Macroeconomic Implications of Financial Dollarization: The Case of Uruguay
R. Gaston Gelos,
Alejandro Lopez Mejia and
No 2008/005, IMF Occasional Papers from International Monetary Fund
Uruguay has experienced a remarkable recovery since the 2002 crisis, supported by sound policies and favorable external conditions. With the framework put in place in 2002, Uruguay abandoned an exchange rate peg in favor of a free float, adoped a monetary regime initially based on money targets, improved financial prudential norms and supervision, and accumulated significant central bank reserves. Against this background, Uruguay now faces issues beyond those addressed to stabilize the economy. As the country pursues key postcrisis monetary and financial reforms, the analysis provided in this paper has a direct bearing on the ongoing efforts to move toward a fully fledged inflation-targeting regime and develop interest rates as monetary instruments, as well as on the preparedness of the financial system to deal with shocks, and the adequacy of current central bank reserves.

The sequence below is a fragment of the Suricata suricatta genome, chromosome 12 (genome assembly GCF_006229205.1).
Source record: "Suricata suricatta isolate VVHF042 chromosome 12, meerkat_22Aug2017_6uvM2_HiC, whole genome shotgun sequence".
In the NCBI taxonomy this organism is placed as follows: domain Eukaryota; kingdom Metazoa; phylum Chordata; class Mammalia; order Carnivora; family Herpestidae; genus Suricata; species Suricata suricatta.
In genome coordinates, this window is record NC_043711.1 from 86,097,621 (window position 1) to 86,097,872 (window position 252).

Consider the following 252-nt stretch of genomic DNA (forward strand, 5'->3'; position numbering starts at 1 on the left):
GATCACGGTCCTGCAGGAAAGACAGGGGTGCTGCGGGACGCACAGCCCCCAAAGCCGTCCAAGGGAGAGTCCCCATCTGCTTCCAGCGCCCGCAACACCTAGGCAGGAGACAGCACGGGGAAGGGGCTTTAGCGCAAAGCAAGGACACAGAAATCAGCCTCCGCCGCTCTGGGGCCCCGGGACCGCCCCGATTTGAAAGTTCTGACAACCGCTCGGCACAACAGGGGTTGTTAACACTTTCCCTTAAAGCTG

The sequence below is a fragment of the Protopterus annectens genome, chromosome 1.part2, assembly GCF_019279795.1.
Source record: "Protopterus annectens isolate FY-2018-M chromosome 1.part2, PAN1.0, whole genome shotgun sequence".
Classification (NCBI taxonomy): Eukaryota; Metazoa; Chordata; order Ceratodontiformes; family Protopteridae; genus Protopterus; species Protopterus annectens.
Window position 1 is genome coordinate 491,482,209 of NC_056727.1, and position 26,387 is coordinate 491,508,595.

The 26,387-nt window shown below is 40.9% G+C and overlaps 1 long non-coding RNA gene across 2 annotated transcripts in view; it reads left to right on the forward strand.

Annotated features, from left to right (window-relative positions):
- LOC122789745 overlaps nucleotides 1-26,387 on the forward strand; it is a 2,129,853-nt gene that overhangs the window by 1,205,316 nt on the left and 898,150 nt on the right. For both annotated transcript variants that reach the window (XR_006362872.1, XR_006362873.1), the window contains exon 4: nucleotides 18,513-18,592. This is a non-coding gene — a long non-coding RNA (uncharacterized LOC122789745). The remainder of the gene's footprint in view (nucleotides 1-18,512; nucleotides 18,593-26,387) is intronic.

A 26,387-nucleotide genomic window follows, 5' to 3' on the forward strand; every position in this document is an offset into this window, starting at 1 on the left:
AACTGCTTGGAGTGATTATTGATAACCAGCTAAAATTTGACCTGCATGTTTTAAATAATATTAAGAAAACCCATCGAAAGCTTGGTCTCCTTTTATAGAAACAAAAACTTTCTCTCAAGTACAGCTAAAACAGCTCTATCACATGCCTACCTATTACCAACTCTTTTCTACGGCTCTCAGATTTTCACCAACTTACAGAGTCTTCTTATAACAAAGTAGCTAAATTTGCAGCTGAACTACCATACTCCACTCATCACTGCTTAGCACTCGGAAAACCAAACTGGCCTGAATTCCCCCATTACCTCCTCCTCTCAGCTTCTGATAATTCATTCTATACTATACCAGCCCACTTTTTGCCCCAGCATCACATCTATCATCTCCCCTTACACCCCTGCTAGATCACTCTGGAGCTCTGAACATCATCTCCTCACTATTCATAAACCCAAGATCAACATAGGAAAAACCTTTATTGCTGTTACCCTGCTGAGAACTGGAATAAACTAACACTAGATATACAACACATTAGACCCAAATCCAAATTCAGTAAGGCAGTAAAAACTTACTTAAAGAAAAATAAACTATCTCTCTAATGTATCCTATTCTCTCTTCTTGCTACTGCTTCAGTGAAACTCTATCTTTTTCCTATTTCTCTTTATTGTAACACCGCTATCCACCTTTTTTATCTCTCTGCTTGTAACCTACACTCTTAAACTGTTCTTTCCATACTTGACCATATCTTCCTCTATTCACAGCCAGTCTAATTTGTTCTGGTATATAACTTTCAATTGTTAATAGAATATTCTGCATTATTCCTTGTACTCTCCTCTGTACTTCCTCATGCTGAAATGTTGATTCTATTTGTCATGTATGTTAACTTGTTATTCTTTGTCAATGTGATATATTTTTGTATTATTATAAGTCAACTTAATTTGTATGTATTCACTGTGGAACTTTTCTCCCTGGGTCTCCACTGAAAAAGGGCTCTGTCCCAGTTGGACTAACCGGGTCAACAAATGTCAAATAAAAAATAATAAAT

Keywords: OP; inflation expectation; bank lending channel; sovereign spread; monetary policy credibility; deposit dollarization; Inflation; Bank credit; Reserve positions; Bank deposits; Emerging and frontier financial markets; Global; Central America; Eastern Europe; Caribbean (search for similar items in EconPapers)
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